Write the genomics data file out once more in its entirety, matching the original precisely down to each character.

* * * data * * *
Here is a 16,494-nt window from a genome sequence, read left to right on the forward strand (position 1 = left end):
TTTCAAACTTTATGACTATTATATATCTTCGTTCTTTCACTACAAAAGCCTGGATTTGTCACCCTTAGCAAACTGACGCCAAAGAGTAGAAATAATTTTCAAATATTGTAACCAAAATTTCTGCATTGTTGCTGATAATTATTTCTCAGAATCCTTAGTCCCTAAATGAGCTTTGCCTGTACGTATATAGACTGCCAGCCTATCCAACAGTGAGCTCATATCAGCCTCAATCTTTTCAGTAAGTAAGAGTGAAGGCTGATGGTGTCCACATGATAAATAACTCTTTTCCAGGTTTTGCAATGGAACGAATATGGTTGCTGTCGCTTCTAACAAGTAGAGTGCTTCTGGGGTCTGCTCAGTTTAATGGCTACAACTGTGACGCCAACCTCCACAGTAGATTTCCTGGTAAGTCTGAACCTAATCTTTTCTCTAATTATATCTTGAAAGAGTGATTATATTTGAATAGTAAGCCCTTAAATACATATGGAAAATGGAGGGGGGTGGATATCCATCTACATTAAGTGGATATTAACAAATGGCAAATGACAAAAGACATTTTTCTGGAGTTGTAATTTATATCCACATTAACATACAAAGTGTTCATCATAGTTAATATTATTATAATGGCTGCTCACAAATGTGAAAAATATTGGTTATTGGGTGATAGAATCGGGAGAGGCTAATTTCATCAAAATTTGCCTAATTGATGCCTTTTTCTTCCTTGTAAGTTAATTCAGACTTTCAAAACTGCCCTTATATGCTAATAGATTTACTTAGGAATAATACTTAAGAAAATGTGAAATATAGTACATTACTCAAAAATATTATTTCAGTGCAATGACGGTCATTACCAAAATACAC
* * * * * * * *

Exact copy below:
Here is a 16,494-nt window from a genome sequence, read left to right on the forward strand (position 1 = left end):
TTTCAAACTTTATGACTATTATATATCTTCGTTCTTTCACTACAAAAGCCTGGATTTGTCACCCTTAGCAAACTGACGCCAAAGAGTAGAAATAATTTTCAAATATTGTAACCAAAATTTCTGCATTGTTGCTGATAATTATTTCTCAGAATCCTTAGTCCCTAAATGAGCTTTGCCTGTACGTATATAGACTGCCAGCCTATCCAACAGTGAGCTCATATCAGCCTCAATCTTTTCAGTAAGTAAGAGTGAAGGCTGATGGTGTCCACATGATAAATAACTCTTTTCCAGGTTTTGCAATGGAACGAATATGGTTGCTGTCGCTTCTAACAAGTAGAGTGCTTCTGGGGTCTGCTCAGTTTAATGGCTACAACTGTGACGCCAACCTCCACAGTAGATTTCCTGGTAAGTCTGAACCTAATCTTTTCTCTAATTATATCTTGAAAGAGTGATTATATTTGAATAGTAAGCCCTTAAATACATATGGAAAATGGAGGGGGGTGGATATCCATCTACATTAAGTGGATATTAACAAATGGCAAATGACAAAAGACATTTTTCTGGAGTTGTAATTTATATCCACATTAACATACAAAGTGTTCATCATAGTTAATATTATTATAATGGCTGCTCACAAATGTGAAAAATATTGGTTATTGGGTGATAGAATCGGGAGAGGCTAATTTCATCAAAATTTGCCTAATTGATGCCTTTTTCTTCCTTGTAAGTTAATTCAGACTTTCAAAACTGCCCTTATATGCTAATAGATTTACTTAGGAATAATACTTAAGAAAATGTGAAATATAGTACATTACTCAAAAATATTATTTCAGTGCAATGACGGTCATTACCAAAATACAC